A grammar exercise says that this is correct: "The final choice made Heather and I change our decision." Why is the pronoun "I" correct when, if you dropped "Heather and" and changed "our" to "my" you would use the objective pronoun me (The final choice made me change my decision.)
There are several similar questions on this site, and most of the answers I've looked at point to the obvious ungrammaticality of sentences that result from removing the first member of the coordinated phrase:
*The final choice made I change my decision.
No-one disputes that this is wrong, but there are linguists who do dispute the rationale for claiming:
The final choice made Heather and I change my decision.
is wrong for the same reason, or even wrong at all.
One of these linguists is Geoffrey Pullum, co-author of the Cambridge Grammar of the English Language. I have included part of his CGEL discussion of the issue here in an answer to a similar question.
Pullum returns to the issue in one of his posts on Language Log, where he defends Australian politician Julia Gillard from accusations of grammar ignorance:
Now, I think there may be many people who imagine that in a sentence like The Australian community knows Kevin and I we have an occurrence of the pronoun I showing up as an object. We certainly do not. We have the pronoun I showing up as the word following a coordinator in a phrase and I which is the second of two phrases making up the coordination Kevin and I. It is the coordination that is an object. Being a part of a phrase that serves as an object is not at all the same as being an object. Consider I resent the fact that he lied. The object of resent is a noun phrase, the fact that he lied. Inside it is a pronoun. But that pronoun (he) is a subject. It just happens to be inside an object.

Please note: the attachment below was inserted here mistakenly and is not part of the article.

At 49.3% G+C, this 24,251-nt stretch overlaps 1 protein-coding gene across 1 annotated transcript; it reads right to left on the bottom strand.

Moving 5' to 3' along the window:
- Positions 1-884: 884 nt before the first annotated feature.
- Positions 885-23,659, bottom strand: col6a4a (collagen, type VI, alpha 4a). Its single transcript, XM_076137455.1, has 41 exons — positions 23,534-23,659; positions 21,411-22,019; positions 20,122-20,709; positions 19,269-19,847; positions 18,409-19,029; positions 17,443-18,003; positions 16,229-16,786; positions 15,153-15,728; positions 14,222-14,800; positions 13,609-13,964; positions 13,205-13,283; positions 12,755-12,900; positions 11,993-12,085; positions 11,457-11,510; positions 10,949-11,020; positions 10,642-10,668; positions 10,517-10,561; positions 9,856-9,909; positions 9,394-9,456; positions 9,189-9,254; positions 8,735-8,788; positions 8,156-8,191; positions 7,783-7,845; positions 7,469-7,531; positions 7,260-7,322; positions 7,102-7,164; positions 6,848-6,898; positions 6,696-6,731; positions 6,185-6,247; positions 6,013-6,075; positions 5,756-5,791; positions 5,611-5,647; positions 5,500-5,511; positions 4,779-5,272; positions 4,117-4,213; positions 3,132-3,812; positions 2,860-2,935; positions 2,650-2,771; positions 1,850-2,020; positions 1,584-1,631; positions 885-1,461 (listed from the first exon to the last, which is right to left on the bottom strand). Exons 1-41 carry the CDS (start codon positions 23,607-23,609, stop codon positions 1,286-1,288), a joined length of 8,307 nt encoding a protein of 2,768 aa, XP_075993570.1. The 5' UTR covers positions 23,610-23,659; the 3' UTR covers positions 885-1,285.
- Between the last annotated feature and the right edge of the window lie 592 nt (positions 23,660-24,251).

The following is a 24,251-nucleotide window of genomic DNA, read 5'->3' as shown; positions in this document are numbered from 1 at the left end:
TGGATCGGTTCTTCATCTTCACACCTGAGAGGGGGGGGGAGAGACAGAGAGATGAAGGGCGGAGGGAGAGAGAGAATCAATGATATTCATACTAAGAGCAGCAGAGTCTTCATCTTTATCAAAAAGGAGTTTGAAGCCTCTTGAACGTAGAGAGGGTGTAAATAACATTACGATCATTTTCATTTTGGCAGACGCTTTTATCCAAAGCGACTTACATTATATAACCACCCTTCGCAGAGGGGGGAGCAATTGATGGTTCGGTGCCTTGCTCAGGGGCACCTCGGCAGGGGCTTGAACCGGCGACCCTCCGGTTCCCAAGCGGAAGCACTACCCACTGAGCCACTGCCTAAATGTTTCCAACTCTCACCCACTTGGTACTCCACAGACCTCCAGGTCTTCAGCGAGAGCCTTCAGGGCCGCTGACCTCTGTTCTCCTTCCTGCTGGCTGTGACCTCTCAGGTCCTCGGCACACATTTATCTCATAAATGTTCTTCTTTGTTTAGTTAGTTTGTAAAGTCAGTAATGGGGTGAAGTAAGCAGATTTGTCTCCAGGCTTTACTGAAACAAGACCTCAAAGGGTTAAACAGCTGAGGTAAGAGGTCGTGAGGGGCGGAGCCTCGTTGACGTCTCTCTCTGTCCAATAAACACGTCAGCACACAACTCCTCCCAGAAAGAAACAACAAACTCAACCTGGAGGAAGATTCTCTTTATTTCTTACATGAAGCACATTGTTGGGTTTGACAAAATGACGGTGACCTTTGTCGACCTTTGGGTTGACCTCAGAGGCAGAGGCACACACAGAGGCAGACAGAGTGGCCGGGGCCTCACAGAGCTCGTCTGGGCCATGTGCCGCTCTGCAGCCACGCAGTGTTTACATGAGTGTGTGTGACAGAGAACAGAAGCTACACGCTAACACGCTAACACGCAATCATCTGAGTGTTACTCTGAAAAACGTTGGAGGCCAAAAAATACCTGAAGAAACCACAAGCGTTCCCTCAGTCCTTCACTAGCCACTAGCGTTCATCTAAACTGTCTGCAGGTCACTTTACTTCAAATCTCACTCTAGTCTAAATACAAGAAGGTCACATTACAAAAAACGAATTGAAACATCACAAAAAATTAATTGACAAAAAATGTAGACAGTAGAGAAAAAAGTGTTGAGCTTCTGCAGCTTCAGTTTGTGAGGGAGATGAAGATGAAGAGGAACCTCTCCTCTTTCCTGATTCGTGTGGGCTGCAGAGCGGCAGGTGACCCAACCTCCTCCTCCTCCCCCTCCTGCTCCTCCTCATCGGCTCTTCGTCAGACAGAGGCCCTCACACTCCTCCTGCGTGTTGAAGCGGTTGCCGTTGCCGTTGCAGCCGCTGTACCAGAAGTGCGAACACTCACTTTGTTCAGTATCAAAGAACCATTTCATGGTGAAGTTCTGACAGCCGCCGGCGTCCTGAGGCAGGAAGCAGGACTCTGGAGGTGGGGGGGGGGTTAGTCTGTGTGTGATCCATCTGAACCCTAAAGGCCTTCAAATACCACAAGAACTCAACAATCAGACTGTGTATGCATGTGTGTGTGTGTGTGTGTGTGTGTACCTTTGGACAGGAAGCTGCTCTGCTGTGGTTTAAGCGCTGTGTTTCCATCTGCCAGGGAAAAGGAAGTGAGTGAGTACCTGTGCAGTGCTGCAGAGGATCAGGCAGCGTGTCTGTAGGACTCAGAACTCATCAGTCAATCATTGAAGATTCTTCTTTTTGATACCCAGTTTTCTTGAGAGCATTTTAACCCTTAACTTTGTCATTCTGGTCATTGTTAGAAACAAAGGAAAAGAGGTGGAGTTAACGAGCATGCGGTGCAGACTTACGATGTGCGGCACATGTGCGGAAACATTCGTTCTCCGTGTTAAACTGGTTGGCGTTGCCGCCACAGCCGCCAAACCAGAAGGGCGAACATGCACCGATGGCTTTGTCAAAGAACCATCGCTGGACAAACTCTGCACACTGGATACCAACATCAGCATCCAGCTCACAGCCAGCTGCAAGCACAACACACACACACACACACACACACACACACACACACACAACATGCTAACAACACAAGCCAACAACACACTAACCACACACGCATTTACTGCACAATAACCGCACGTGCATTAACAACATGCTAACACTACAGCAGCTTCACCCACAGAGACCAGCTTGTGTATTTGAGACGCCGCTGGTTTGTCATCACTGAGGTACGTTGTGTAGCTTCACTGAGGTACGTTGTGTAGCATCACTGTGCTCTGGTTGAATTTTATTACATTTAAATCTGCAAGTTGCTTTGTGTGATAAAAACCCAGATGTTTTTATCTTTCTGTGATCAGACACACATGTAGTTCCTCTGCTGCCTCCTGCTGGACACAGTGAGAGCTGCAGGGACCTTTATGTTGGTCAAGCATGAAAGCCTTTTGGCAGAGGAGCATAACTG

Later in the blog Pullum says:
Whether we want to regard it as correct or acceptable in Standard English to use the nominative after and is another matter, and much more difficult to adjudicate. We can say that it's very common; huge numbers of Standard English speakers do appear to follow that rule (see pages 9-10 of The Cambridge Grammar of the English Language for a discussion of this highly controversial point). Shakespeare apparently did (at least, he has one of his characters say between you and I in The Merchant of Venice). But whether people should be following this rule is off the agenda here — like whether Pearson is a stuck-up right-wing snob or whether Gillard is a jumped-up illiterate Welsh immigrant or whether Language Log writers are chain-swinging anti-correctness thugs. Here I'm just making a single point about the use of evidence.
I rather suspect that Pullum himself would not write or say sentences such as the ones he analyses in the blog and the CGEL; and neither would I or most of the knowledgeable contributors to this site.
If the sentence is phrased " Kevin and I are known by the Australian community.," using 'to know' in a passive mode, then 'I' would be correct i.e. 'I am known.'